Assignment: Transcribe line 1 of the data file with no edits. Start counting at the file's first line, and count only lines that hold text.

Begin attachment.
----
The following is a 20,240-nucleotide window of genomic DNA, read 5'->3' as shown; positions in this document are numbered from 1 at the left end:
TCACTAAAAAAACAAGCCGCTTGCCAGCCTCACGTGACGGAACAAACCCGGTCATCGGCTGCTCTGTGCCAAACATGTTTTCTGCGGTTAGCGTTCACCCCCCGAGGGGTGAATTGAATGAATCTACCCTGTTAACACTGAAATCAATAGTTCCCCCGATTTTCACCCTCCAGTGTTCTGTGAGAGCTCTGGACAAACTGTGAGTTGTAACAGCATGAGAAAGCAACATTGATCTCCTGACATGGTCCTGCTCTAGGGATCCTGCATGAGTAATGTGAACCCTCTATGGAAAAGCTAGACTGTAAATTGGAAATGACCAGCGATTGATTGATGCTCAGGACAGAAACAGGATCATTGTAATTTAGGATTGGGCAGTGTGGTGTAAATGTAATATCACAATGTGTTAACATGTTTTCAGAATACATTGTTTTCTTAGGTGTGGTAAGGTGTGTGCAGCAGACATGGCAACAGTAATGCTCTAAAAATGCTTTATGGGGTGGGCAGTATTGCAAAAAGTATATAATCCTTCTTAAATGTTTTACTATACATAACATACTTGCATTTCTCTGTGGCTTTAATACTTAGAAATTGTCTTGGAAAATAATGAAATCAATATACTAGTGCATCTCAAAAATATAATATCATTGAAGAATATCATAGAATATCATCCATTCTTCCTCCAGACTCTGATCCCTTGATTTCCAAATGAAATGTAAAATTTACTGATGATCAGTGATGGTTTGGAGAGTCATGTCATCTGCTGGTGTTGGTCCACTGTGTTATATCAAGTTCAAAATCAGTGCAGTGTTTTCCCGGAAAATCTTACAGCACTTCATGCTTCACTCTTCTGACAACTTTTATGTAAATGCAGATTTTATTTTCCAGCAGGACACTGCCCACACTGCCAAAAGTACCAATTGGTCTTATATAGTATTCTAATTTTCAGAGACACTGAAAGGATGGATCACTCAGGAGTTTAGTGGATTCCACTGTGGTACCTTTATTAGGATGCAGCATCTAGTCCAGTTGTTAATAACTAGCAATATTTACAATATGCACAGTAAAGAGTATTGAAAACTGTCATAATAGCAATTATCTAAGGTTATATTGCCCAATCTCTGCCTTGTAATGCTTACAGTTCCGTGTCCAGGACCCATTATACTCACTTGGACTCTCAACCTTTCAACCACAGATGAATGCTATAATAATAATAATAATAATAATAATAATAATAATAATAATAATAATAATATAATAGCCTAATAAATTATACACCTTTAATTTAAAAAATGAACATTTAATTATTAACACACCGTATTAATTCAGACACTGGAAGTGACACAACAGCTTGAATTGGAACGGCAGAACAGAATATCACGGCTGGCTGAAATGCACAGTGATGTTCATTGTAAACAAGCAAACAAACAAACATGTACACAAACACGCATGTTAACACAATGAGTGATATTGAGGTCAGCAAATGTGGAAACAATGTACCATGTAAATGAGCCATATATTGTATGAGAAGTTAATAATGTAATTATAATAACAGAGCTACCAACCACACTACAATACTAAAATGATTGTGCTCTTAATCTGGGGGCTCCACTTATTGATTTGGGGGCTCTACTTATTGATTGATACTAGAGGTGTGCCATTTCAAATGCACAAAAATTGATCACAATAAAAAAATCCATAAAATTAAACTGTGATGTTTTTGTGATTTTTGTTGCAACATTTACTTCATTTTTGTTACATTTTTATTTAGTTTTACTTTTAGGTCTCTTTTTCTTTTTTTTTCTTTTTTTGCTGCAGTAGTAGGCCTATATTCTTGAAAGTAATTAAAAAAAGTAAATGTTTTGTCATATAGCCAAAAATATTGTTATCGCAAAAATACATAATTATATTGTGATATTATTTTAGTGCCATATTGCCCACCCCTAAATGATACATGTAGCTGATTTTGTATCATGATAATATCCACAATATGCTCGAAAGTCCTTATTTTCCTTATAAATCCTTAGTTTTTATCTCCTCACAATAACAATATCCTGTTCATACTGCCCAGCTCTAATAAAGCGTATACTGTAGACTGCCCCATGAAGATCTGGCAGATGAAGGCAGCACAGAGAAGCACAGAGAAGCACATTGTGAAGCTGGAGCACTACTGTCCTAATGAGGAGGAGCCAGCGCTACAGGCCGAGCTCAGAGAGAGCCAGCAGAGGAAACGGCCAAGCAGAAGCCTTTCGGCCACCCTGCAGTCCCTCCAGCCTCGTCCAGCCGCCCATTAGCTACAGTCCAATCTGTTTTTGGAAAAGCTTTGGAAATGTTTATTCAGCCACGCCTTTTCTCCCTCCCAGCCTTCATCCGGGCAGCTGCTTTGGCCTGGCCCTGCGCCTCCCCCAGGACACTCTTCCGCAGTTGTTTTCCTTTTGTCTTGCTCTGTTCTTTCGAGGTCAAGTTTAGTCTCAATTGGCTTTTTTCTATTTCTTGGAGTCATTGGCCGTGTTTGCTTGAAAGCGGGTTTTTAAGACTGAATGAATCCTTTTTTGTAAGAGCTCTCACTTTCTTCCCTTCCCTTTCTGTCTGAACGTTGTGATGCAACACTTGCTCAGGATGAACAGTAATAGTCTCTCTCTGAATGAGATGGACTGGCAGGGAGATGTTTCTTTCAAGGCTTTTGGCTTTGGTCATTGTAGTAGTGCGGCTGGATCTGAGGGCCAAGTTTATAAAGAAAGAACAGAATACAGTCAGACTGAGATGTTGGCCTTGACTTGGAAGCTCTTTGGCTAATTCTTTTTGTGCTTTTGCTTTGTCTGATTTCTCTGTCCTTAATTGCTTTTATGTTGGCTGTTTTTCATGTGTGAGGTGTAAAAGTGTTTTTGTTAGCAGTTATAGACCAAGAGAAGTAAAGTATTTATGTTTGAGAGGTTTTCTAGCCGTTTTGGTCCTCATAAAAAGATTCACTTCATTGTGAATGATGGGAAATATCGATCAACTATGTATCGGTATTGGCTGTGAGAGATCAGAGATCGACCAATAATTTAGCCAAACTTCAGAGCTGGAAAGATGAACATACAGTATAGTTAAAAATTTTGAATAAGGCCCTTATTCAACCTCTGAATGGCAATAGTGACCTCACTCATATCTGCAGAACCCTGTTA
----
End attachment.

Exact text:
The following is a 20,240-nucleotide window of genomic DNA, read 5'->3' as shown; positions in this document are numbered from 1 at the left end: